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North Wales Fire and Rescue Service supports Register My Appliance Week


Fallen for an older model?

Register old and new appliances for a safer home

As the cost-of-living crisis prompts more people to consider buying second-hand large domestic appliances, North Wales Fire and Rescue Service is urging householders to register all appliances, whether brand new or pre-loved.

North Wales Fire and Rescue Service is supporting the Association of Manufacturers of Domestic Appliance’s (AMDEA) campaign this week to remind appliance users to register appliances with the manufacturer, be they small or large, and bought, ‘adopted’ or ‘inherited’. provides free and easy access to 60 leading brands sold in the UK. Many accept registration of products at least 12 years old and no proof of purchase is needed.

Dave Hughes, Head of Fire Safety and West area for North Wales Fire and Rescue Service says: “Many more people are thinking about buying second hand to cut costs. Some will also be installing products pre-used by another member of their family or maybe adopting a machine already connected when they moved into a new place. But they can still do the sensible thing – it’s easy and free.  Registering these appliances means the manufacturer knows where to find it in case of a safety repair or recall. It’s also good for anybody in rented or housing association accommodation. You can’t put a price on the peace of mind brought by knowing you’re registered and it might even extend the life of the appliance”

A recent survey[1], conducted for AMDEA for Register My Appliance Week (23-27 January), showed a significant surge in people thinking about buying a second-hand large domestic appliance, due to the current increasing cost-of-living.  Now one in four (25%) of people say they are likely to consider buying a second-hand appliance online, compared to just one in six (16%) four years ago[2]. For Millennials[3], two in five (37%) are now likely to buy pre-loved online, with the over 55s least likely at 12%. But only one in five (20%) would bother to take the simple safety step of registering that appliance with the manufacturer before installing it, the survey revealed.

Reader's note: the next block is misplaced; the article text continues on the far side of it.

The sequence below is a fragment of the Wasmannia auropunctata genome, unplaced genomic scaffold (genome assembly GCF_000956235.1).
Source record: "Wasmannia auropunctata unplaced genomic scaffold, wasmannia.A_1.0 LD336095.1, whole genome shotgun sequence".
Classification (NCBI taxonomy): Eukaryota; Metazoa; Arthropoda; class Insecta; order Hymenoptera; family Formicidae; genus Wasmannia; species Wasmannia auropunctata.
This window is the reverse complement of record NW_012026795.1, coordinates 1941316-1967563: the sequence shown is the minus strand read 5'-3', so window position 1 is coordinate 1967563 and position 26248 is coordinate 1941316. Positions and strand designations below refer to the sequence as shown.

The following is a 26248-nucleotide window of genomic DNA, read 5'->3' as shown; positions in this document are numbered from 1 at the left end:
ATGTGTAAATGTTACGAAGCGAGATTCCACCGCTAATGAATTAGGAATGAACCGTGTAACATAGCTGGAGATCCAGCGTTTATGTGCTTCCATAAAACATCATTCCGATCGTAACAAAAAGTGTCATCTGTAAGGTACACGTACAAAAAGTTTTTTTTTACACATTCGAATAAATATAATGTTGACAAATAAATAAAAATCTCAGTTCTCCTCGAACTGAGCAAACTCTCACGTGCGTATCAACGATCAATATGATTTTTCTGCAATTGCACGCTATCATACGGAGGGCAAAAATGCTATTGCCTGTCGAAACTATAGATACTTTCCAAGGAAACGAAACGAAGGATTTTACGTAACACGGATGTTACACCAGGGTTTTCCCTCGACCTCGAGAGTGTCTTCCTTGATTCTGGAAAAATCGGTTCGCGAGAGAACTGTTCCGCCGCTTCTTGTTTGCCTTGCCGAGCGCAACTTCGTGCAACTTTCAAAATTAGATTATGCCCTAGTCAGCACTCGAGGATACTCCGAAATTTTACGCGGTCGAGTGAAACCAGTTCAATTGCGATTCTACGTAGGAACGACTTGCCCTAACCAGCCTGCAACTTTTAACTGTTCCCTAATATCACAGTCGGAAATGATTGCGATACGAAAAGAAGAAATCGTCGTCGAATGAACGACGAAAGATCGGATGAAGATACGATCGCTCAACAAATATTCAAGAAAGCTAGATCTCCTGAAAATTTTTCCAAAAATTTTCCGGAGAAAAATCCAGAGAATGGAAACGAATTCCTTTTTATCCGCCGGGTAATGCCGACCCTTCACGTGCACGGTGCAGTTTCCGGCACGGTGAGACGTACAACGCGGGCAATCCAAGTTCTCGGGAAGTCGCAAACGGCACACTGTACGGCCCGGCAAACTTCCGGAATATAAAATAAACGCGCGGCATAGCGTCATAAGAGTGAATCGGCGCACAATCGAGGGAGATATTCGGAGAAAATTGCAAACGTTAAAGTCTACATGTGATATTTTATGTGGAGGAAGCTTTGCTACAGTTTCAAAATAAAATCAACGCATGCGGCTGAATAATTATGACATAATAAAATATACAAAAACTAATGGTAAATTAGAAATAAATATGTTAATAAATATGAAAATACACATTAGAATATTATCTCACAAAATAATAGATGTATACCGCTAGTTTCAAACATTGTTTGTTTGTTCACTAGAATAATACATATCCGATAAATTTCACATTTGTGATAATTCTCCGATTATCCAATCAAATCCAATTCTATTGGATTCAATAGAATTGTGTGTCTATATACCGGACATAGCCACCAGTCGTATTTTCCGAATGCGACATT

Many have already bought a large domestic appliance second hand. As many as one in four (24%) have done so online or from a shop.

Saving money was the principal motivator for buying previously used. When asked their reasons for considering it at any time in the future, 70% said to save money and 39% because it would be the only way to afford to replace an essential appliance. However, environmental motives and saving resources also scored well: 39% cited environmental reasons for taking the pre-loved route. This rose to almost half (46%) for Millennials.

But when respondents were asked what they would do before installing or ‘adopting’ a second-hand appliance, only 20% said they would register the machine with the manufacturer in case of a recall. This is despite most manufacturers enabling simple and easy registration of older appliances. Most (54%) said they would find the manual online, 42% would check installation instruction and 31% would even have it checked by a qualified technician, presumably with the implied cost of doing this rather than the free and simple act of registering.


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